Single Packet of 10,000 Seeds
"In Flanders fields the poppies grow; between the crosses, row on row…" Thus wrote Lt. Colonel John McCrae, describing the vivid red flowers of the Shirley poppy, blooming between the trenches on the World War I Western front. Iconic as the symbol of the American Legion, this annual wildflower goes by many common names. It is also known as corn poppy, red poppy, field poppy, Flanders poppy, corn rose, red weed, and coquelicot. It shares the same scientific name (Papaver rhoeas) as the common red variety.
In addition to the vibrant pink and scarlet blooms, Shirley poppy produces a visually appealing seed pod that looks great in floral arrangements. The plant is suitable for beds and borders, cottage gardens, prairie gardens, cutting gardens and for naturalizing a plain area. This annual is cold-tolerant in USDA Zones 3-9 and will thrive in almost all Zones 1-11. It grows quickly, is deer-resistant and requires minimal maintenance.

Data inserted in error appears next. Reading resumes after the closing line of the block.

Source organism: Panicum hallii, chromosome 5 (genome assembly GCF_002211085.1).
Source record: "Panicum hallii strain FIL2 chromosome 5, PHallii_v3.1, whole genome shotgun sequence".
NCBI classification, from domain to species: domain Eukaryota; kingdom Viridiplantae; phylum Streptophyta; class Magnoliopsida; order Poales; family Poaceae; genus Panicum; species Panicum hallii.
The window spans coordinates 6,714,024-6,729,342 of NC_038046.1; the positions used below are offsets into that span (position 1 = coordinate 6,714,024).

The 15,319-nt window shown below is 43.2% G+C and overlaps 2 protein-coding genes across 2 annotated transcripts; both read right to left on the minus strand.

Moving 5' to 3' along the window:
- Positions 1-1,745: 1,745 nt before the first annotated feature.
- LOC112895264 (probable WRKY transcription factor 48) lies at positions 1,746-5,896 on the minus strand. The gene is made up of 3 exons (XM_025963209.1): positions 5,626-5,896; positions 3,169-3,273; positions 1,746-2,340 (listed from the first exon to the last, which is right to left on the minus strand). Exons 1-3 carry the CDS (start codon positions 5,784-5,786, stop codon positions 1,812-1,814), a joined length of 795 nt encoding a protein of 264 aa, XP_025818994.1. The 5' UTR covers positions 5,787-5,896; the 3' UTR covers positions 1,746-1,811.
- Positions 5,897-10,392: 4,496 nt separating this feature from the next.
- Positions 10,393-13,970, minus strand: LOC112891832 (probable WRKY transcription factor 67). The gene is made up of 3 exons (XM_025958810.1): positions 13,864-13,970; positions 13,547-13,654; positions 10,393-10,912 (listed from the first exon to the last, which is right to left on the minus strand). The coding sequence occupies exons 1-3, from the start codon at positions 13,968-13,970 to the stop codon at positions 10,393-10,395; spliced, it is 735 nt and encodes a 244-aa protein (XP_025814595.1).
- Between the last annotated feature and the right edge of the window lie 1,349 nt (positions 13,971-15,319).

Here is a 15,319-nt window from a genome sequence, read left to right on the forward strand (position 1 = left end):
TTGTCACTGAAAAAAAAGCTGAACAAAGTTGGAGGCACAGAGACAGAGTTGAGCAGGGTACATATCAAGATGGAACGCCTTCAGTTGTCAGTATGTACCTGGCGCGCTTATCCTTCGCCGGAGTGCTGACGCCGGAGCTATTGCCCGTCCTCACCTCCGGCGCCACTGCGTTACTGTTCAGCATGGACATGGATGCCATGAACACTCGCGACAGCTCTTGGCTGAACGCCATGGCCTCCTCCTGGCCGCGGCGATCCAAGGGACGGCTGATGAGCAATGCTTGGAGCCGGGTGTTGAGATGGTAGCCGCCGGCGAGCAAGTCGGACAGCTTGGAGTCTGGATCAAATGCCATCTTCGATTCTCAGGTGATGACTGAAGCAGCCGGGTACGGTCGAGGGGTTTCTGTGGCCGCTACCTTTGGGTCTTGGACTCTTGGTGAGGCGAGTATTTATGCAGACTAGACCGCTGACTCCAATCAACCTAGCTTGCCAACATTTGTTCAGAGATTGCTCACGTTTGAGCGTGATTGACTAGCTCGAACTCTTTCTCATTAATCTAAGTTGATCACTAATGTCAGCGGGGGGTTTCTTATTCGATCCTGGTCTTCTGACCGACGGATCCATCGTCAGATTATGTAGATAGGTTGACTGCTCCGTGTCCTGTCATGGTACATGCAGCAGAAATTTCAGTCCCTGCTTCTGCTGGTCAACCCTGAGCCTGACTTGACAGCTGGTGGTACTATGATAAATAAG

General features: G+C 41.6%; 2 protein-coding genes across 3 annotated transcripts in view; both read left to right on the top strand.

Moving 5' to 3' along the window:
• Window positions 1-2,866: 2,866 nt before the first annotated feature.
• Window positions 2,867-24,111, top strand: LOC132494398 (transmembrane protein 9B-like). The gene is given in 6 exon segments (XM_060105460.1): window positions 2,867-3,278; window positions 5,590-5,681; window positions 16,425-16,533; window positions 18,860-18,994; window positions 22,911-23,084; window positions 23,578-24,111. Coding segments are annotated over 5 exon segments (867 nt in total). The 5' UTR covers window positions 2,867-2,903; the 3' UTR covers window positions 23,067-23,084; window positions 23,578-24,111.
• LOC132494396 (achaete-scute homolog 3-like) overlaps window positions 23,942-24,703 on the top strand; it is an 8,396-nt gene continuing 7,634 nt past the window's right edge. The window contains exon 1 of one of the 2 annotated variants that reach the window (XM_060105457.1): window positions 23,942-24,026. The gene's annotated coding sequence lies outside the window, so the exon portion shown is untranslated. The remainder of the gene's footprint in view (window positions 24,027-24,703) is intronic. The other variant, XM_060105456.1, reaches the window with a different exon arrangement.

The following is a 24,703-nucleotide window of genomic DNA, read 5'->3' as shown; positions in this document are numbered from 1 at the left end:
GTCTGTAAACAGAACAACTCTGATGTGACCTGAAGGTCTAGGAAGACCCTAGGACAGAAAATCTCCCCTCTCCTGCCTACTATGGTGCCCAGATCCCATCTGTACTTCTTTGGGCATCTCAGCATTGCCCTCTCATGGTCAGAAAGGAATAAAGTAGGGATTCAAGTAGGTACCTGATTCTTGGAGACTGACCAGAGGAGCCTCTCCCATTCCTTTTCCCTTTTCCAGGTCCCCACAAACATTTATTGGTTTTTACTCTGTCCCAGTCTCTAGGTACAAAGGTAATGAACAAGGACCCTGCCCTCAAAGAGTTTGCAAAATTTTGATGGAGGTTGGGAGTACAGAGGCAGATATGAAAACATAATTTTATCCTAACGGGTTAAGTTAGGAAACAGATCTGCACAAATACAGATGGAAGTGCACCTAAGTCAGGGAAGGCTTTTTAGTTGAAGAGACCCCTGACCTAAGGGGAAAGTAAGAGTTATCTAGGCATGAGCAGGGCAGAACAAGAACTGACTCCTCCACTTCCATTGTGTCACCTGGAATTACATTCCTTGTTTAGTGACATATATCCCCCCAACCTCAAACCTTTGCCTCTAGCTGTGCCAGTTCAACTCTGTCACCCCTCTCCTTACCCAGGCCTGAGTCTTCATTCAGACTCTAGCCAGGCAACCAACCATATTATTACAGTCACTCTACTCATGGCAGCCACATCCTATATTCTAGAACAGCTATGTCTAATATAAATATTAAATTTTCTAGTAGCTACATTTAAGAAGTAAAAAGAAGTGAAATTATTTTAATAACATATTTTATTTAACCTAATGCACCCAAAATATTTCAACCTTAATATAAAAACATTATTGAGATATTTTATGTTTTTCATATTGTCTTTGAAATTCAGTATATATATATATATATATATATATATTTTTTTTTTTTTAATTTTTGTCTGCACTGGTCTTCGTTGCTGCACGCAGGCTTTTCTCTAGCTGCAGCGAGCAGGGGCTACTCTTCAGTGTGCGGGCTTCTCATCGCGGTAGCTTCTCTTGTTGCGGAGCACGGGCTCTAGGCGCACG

Shirley poppies grow to a mature height of roughly 12 to 30 inches tall and spread a good 6 to 12 inches wide. The flowers, appearing on tall, hairy stems, have four rounded, paper-like petals that overlap one another. In addition to the well-known red blooms, some varieties produce white or pink blossoms during its extended (four weeks or more) summer bloom season. The hairy leaves are pinnately lobed, with toothed edges.
Papaver rhoeas is a prolific self seeder and the seeds can remain dormant in the soil for many years. They will grow quickly when the soil is disturbed, making them a great annual addition to your garden. Because of their brilliant colors, they are the perfect plants for attracting bees and butterflies, adding even more colors to enjoy.